The US was the first western economy to head into recession in 2006 and appears to be leading the way out of it, with its property market tentatively showing the first signs of recovery. House prices have risen for six consecutive months according to the Case-Shiller Index, now up 3.6 per cent since the same time last year, while HSBC claims that the US offers property-buying Britons the best value for money worldwide at present.
Classy Boston claims some of the finest brains in America, as the home to 60 top-flight universities and colleges, including Harvard. The economy thrives on education, healthcare, life sciences and hi-tech industries.
Logan airport, 15 minutes from the centre, is the entry point to New England with skiing in Vermont, sailing in Cape Cod and the beaches along Maine's coastline. Its history as the birthplace of the American Revolution and its vibrant arts and design scene make upmarket Boston a delight on its own. It's a handsome city with more Victorian homes than anywhere outside London, and gorgeous red-brick townhouses are threaded through the compact city centre.
"Boston is cleaner and less overwhelming than New York," says Judy Pagano of Gibson Sotheby's Realty. "It has distinct village-style neighbourhoods, buildings are lower so you get better sunlight everywhere and there is so much greenery."
The elegant townhouses of Back Bay and Beacon Hill are Boston's finest and priciest, where apartments start from £248,660 and whole houses from £1.87 million. A two-bedroom ground-floor apartment in South End in an old brownstone house with monthly service and heating charges of £136 is £301,500 while a two-bedroom 1,695sq ft first-floor apartment with high ceilings on leafy Commonwealth Avenue in the heart of Back Bay is £867,200 — both through Gibson.
In Midtown, new apartments at the contemporary W Residences with wide city views start from £1.09 million for 1,800sq ft through Christies associate Otis & Ahearn.
"Vacancy rates for rental property in Boston are under four per cent and rents have risen by 10 per cent for each of the past two years," says Robert Byrne of Otis & Ahearn. "It's generally cheaper to buy than rent, which is why property prices have recovered so well compared with elsewhere in the country."
Getting there: Boston's Logan airport is just 15 minutes from the city centre. The Acela Express high-speed train links Boston to New York in three hours.
Where to stay: check out kiwicollection.com for a selection of Boston hotels.
What to do: Boston has a symphony orchestra, a ballet company and opera house as well as several world-class museums and galleries. It's also home to two of the US's bestknown sports teams — the Red Sox and the New England Patriots.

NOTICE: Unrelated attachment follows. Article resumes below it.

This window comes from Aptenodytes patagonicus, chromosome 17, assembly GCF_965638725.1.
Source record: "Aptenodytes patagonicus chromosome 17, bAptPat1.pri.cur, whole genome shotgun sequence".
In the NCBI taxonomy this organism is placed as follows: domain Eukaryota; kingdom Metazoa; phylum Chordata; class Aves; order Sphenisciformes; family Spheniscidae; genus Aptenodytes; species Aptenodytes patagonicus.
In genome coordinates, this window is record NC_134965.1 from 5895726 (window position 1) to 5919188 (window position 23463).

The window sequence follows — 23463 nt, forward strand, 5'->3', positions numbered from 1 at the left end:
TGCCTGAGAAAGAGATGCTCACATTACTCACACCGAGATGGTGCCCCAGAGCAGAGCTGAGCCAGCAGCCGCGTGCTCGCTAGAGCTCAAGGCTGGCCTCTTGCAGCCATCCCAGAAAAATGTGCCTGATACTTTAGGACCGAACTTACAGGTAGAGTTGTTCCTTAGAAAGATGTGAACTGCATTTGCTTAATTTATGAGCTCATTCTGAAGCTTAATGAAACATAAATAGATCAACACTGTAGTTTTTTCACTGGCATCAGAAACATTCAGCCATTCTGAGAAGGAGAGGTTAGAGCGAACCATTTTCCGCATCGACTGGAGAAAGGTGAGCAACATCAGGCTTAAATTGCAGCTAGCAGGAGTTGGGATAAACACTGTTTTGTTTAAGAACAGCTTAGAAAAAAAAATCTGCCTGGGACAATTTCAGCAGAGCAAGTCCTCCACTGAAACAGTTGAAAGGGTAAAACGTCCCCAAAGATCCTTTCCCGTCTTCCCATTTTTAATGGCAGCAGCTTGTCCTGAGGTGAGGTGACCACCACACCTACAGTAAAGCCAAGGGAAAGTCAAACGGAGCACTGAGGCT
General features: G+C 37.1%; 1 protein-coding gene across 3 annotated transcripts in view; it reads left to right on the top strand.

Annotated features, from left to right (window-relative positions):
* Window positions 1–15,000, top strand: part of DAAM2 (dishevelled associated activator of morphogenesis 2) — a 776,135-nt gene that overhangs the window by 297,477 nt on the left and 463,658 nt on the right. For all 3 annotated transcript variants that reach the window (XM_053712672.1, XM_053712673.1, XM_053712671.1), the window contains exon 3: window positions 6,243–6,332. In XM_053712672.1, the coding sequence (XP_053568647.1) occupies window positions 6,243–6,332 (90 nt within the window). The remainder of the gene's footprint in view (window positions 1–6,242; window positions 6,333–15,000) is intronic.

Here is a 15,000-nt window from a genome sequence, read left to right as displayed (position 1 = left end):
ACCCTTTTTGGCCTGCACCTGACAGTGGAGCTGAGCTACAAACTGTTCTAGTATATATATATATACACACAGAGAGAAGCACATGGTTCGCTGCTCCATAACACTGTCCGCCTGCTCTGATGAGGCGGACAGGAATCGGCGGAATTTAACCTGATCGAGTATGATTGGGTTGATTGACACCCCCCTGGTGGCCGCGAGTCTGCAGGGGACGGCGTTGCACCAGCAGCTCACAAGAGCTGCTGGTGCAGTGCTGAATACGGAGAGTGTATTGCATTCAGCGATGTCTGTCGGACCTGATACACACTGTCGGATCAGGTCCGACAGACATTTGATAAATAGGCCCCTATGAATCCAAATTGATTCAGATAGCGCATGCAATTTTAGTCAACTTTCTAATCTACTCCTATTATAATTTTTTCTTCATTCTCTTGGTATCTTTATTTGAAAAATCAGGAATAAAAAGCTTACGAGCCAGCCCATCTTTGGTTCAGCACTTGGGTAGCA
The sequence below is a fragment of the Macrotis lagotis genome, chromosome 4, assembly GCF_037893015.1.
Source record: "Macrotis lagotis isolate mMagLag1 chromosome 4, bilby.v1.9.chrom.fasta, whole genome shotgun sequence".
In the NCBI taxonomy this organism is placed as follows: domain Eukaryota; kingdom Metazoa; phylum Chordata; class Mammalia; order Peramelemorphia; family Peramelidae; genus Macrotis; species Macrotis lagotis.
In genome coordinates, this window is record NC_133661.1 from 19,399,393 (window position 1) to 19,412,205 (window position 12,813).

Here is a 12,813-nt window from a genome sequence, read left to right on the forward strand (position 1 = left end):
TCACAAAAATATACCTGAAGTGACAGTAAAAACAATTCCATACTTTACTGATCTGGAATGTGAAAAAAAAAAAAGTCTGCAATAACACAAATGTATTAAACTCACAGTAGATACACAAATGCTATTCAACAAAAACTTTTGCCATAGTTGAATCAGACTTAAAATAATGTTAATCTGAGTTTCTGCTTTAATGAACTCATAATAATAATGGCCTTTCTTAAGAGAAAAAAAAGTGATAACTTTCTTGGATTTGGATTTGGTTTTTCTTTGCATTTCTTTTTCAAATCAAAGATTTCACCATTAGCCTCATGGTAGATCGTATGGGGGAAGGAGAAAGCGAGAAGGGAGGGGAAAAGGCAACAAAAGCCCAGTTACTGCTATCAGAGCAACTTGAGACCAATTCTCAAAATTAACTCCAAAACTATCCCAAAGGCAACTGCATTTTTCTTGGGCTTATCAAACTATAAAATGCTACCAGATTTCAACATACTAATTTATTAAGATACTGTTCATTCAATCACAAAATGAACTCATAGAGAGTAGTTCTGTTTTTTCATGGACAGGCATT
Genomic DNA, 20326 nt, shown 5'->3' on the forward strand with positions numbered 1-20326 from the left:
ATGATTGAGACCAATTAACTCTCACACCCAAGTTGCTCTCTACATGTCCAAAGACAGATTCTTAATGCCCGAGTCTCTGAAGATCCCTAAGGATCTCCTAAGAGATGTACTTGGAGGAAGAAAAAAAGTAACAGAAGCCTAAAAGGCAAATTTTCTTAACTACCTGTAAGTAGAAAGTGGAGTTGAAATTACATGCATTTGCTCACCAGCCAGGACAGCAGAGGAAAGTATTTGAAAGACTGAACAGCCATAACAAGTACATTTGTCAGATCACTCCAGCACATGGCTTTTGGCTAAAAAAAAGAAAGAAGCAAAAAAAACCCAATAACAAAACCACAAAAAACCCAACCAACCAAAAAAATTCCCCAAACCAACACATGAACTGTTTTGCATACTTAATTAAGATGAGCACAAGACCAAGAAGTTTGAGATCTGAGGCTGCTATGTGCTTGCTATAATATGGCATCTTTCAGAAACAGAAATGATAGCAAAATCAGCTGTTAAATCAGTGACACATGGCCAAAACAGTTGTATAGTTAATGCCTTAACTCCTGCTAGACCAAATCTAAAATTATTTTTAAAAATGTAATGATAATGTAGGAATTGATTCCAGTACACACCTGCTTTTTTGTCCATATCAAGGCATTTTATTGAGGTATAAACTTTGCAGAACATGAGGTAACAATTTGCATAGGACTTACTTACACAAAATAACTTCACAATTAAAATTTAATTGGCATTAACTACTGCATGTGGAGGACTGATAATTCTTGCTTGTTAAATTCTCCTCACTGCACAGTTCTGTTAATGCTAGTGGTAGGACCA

New York's tall storeys
With space at a premium, New York will always struggle to provide enough new housing, which helps its property market weather financial storms better than most US cities. Yet with property prices still 8.8 per cent below their 2006 highs, and rental yields of 6.9 per cent possible, this is clearly a good time to consider buying in Manhattan.
"New York seems to have underperformed," says Yolande Barnes of Savills. "International buyers come from South America, the Middle East and China though in nothing like the volume seen in London. Overall, this is a market where wealthy Americans buy."
It's not an easy market for foreigners to enter, however. The majority of apartments and almost all pre-war buildings in New York are run as co-ops — where owners buy shares in the corporation that owns the building. This can make them less expensive than condominium apartments (which are closer to our leasehold property) but prospective buyers must be approved by the board of directors — an often lengthy and frustrating process requiring full financial disclosure. Foreigners are regularly refused permission to buy and even Madonna was turned down when she applied to buy in a particularly fancy New York co-op.
Barnes says: "Buyers must also watch out for ongoing management costs and local taxes which can dilute yields dramatically. It's important to look at net — not gross — yields."
The prime areas of Upper West and East Side encircling Central Park remain the priciest with penthouses in One57, currently under construction and set to be New York's tallest residential building, reaching £59 million. A good two-bedroom apartment nearby costs about £1.8 million while further south in East Village, Stribling has a two-bedroom 1,100sq ft duplex with views of the Empire State Building for £932,000.
The former no-go areas of Tribeca, Chelsea and West Village now have some of New York's coolest residents. New buildings beside the Hudson River have impressive facilities: gyms, pools and even climbing walls. Expect to pay from £932,400 for a one-bedroom flat there, says Rebecca Mason of Stribling, while in East Village a one-bedroom flat with doorman and a gym is £596,750.
* Stribling: 020 7016 3740; savills.co.uk/abroad
* Otis & Ahearn: 00 1 617 267 3500; otisahearn.com
* Gibson Sotheby's Realty: 00 1 617 257 2431; gibsonsothebysrealty.com